Found Money Staring Us in the Face

31 Jan
by Jenny, posted in Money Honey   |  5 Comments

I’m not sure why we waited so long, but Kirk and I finally refinanced our mortgage to secure a lower interest rate. We have been trying to figure out how to pay off our mortgage sooner, but we didn’t want to lower our retirement contributions to get there.

Refinancing our mortgage allowed us to reduce our interest rate by 1.375%. We went with a 30-year fixed rate loan again, however, we’ll be paying the same amount we were paying before refinancing – even though our new mortgage payment is lower.

Since we’re paying the same as we were before even though we now owe less each month, we’ll actually be paying an additional $220 towards the principle of our loan each month. This will shave nine years off the term of our loan – even if we never raise our overpayment.

So, by not paying anymore than we have been each month, we’ll get through our loan nine years earlier. Like I said earlier, I’m not sure what took us so long to refinance with low rates like these!

Found Money

Even though I thought we shaved every possible unneeded expense from our budget, I overlooked the enormous savings to be had by refinancing our mortgage to lock in a lower rate.

Sometimes it’s the most obvious things that need reevaluated in our budget. Maybe it took clearing out all of the smaller clutter from our budget before we could see the single biggest opportunity for savings.

How about you? Is there a major beast sneaking under the radar in your budget too?

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5 Responses to Found Money Staring Us in the Face

  1. Wow, that’s a lot of savings. Like you said, sometimes you’ve got to clear out the clutter to see the big picture. Check out my post of mindful spending at Zen Presence – Money and the Future.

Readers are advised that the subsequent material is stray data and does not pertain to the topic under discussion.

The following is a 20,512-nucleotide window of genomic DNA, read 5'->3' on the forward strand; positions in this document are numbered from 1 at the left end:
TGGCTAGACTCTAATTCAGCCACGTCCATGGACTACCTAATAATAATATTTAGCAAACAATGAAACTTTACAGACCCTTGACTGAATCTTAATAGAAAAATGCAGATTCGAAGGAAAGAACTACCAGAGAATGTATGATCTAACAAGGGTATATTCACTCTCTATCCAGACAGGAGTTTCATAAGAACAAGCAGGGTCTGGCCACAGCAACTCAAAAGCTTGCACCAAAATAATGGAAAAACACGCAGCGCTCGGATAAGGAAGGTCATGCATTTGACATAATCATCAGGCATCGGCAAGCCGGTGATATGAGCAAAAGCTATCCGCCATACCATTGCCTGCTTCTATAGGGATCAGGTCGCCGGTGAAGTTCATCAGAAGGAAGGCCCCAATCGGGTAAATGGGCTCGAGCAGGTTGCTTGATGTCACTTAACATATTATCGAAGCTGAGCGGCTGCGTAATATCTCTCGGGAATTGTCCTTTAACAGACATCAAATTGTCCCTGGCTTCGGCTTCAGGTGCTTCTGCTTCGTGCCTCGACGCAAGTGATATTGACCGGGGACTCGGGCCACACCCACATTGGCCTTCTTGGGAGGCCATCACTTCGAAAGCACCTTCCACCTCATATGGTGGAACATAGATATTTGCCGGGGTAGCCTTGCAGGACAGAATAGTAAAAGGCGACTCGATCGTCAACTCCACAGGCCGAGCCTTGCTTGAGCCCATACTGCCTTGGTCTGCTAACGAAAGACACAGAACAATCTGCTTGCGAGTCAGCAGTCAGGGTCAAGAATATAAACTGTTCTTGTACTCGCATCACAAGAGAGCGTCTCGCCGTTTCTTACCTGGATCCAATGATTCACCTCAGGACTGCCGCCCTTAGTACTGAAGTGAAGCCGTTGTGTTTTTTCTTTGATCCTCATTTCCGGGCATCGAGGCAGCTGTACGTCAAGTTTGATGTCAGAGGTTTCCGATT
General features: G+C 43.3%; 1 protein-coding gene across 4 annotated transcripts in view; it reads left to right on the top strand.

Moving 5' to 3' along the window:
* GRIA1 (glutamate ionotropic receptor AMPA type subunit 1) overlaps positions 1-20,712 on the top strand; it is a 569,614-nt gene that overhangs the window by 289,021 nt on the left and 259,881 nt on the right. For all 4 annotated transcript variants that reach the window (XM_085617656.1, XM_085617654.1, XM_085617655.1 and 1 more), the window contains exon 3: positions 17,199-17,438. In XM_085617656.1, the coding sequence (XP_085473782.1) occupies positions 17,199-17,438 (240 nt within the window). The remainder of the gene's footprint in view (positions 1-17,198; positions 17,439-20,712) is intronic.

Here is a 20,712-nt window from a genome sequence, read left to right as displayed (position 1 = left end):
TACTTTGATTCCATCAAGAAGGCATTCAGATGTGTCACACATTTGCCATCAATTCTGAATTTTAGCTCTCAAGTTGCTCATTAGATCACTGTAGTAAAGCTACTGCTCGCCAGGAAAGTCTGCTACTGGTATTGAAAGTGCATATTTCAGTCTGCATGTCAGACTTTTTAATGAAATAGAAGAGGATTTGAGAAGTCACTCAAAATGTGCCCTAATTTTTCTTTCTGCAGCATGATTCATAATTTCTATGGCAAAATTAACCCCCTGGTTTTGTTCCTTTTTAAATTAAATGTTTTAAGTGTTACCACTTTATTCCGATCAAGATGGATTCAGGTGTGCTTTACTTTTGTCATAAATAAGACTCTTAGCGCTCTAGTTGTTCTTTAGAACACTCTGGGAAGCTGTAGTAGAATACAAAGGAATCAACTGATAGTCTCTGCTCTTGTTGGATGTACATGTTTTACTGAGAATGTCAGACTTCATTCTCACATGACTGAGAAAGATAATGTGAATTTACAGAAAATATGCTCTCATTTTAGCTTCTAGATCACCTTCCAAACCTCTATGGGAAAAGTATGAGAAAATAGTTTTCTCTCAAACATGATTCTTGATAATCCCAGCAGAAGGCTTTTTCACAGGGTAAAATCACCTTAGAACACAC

Dan

    • Hi Dan,

      I know, I only wish I would have realized sooner. I just checked out your Money and the Future article and I loved it! You are right on with your message.

  2. Jenny, we did the same. And at the end of each month, whatever money we had left over after paying our bills went toward the principal. It really added up…and our mortgage was paid off in 15 years rather than 30. (The idea that you’re benefiting by using the tax break is a fallacy. Pay off your mortgage and free yourself!)

    • Hi Deb,

      Yes, you are the one that first planted the mortgage freedom seed for me. I honestly never entertained the idea of paying off our mortgage early until hearing about how and why you paid off yours.

      Thank you for that. :)

  3. Amanda

    I just found your blog through nonconsumeradvocate and I will definitely be coming back!

    Congrats on the refi that will save you nine years of mortgage payments. I wanted to suggest another strategy as well. Instead of paying extra on our mortgage each month, we put cash into an investment account. Invested conservatively in a low fee account, that money has been and will continue to grow at a rate higher than our mortgage rate. When the balances are equal we will pay off the mortgage balance. We will have to pay capital gains tax on the some of the money, but it will allow us to pay off the mortgage even earlier than if we just let the mortgage company have our extra cash for free each month, meanwhile we have an extra emergency cushion of cash should we need it.

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